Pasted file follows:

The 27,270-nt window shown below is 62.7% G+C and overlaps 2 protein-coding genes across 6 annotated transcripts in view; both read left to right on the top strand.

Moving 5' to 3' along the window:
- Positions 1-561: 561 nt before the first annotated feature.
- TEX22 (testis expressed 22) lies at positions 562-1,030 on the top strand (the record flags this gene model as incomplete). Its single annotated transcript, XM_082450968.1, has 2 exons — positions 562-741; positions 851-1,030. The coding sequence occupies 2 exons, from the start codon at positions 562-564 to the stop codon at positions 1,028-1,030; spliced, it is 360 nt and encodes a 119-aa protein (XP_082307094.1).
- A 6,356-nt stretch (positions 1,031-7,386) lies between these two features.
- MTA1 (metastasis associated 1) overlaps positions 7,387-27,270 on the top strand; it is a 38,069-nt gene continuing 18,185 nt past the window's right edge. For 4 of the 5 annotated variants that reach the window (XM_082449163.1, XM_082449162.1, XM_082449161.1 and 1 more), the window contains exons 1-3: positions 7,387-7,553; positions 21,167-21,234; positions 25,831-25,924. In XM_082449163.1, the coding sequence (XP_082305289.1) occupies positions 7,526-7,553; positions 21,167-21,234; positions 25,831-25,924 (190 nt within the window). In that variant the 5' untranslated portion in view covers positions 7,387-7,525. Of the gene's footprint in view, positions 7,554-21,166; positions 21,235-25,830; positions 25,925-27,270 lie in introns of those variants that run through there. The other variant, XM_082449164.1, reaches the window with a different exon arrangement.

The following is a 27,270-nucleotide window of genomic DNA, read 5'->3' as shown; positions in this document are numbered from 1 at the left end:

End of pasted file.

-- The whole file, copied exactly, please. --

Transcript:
The 27,270-nt window shown below is 62.7% G+C and overlaps 2 protein-coding genes across 6 annotated transcripts in view; both read left to right on the top strand.

Moving 5' to 3' along the window:
- Positions 1-561: 561 nt before the first annotated feature.
- TEX22 (testis expressed 22) lies at positions 562-1,030 on the top strand (the record flags this gene model as incomplete). Its single annotated transcript, XM_082450968.1, has 2 exons — positions 562-741; positions 851-1,030. The coding sequence occupies 2 exons, from the start codon at positions 562-564 to the stop codon at positions 1,028-1,030; spliced, it is 360 nt and encodes a 119-aa protein (XP_082307094.1).
- A 6,356-nt stretch (positions 1,031-7,386) lies between these two features.
- MTA1 (metastasis associated 1) overlaps positions 7,387-27,270 on the top strand; it is a 38,069-nt gene continuing 18,185 nt past the window's right edge. For 4 of the 5 annotated variants that reach the window (XM_082449163.1, XM_082449162.1, XM_082449161.1 and 1 more), the window contains exons 1-3: positions 7,387-7,553; positions 21,167-21,234; positions 25,831-25,924. In XM_082449163.1, the coding sequence (XP_082305289.1) occupies positions 7,526-7,553; positions 21,167-21,234; positions 25,831-25,924 (190 nt within the window). In that variant the 5' untranslated portion in view covers positions 7,387-7,525. Of the gene's footprint in view, positions 7,554-21,166; positions 21,235-25,830; positions 25,925-27,270 lie in introns of those variants that run through there. The other variant, XM_082449164.1, reaches the window with a different exon arrangement.

The following is a 27,270-nucleotide window of genomic DNA, read 5'->3' as shown; positions in this document are numbered from 1 at the left end: